Kenyans less afraid of COVID-19 even as infection numbers surpass 10,000

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A health worker taking a sample during a targeted COVID-19 . PHOTO: file

Four months since the first COVID-19 case was recorded in the country, Kenyans are now less concerned about contracting the virus compared to how apprehensive they were in April, a study has shown.

According to a survey by Trends and Insights For Africa (TIFA) Research Company, only 54% of those interviewed were concerned about contracting the virus compared to 71% in April.

The data which was collected between 2nd and 15th June 2020, in Nairobi’s low income areas, amongst 579 respondents through mobile phone interviews also show that majority of those who were anxious about contracting the disease were women and young people.

As much as they have less concern of contracting the virus, compared to April, most of them (54 percent) believe that worst is yet to come.

With the Ministry of Health encouraging people to go for COVID-19 testing if they exhibit coronavirus symptoms, 10 percent of the respondent were not willing to go for the tests with majority of them citing fear of the testing procedures a hindrance.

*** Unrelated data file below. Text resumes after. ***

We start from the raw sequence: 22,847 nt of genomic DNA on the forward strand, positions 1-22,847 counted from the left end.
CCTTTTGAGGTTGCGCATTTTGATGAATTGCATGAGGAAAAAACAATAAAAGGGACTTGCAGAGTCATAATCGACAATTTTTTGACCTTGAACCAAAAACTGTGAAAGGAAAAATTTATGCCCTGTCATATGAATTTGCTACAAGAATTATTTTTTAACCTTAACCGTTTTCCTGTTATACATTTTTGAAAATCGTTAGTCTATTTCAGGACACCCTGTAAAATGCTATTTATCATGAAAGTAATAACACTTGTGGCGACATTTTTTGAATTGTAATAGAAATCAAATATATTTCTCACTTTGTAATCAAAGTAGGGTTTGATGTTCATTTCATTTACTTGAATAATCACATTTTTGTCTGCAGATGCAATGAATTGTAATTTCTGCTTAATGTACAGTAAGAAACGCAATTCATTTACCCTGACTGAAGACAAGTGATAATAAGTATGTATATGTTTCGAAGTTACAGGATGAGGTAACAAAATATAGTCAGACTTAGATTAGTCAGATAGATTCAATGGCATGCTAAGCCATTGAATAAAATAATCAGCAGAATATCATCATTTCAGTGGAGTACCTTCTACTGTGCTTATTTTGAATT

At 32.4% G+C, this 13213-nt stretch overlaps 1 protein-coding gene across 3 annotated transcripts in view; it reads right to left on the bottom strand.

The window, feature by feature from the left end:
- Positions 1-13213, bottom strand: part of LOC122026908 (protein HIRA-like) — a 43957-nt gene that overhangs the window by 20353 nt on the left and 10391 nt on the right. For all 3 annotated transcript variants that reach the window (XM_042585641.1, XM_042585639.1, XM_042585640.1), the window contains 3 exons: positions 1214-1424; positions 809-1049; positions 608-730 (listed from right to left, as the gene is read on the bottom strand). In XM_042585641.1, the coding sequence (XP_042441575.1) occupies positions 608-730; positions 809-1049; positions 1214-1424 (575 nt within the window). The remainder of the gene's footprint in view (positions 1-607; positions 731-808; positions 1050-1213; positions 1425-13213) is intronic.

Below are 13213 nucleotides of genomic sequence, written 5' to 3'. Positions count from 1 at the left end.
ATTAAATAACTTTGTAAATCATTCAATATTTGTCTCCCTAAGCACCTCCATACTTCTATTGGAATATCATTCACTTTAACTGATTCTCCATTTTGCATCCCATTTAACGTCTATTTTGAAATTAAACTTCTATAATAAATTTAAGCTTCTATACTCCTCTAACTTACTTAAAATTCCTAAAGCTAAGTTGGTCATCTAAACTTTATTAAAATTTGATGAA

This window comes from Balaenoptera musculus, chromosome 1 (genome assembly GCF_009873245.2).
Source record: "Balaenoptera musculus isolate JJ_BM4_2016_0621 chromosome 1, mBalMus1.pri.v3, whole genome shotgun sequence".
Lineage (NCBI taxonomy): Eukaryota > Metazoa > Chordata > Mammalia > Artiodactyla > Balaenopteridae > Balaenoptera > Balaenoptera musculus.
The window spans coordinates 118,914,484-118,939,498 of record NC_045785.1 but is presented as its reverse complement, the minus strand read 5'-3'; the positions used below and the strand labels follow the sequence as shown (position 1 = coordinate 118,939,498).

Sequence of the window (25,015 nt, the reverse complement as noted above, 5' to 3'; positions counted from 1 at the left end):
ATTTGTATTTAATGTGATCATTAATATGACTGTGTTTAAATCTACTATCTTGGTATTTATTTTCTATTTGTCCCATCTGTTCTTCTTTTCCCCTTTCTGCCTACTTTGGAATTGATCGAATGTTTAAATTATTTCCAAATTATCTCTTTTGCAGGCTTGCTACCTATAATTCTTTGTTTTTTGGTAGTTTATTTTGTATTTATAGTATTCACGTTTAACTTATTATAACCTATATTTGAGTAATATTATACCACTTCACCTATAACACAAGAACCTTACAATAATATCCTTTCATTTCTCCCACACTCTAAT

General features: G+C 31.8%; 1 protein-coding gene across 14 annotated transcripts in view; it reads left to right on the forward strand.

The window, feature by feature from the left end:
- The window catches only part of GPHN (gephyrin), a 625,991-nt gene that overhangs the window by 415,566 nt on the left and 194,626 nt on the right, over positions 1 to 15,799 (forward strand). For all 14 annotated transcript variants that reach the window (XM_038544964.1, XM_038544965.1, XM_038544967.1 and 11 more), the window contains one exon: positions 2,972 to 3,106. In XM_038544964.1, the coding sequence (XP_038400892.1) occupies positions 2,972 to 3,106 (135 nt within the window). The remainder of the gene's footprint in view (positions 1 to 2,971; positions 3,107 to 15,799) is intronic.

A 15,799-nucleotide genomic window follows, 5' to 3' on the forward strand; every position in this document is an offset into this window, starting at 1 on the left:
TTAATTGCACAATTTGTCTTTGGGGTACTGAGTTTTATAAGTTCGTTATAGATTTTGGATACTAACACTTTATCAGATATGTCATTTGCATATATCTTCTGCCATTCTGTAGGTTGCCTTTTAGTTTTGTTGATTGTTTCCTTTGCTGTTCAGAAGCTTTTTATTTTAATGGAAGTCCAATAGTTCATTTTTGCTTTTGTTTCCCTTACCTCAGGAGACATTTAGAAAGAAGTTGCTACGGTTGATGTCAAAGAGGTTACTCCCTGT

15 percent of those not willing to go for the tests are afraid of the social stigma if found positive while 11 percent fear forceful quarantine. Four percent were afraid of the medical costs.

Even with the daily COVID-19 briefings, only 13 percent of the respondents mentioned the correct number of infections and deaths in the country while 55 percent did not mention any. Five percent gave the incorrect figures.

This data comes just as the country infection numbers hit 10,105 on Sunday after 379 more people tested positive for the virus, with Nairobi again having the most infections at 209.

49 more COVID-19 patients were discharged pushing the total number of recoveries to 2,881.

However one more patient succumbed to the disease bringing the total number of fatalities to 185.

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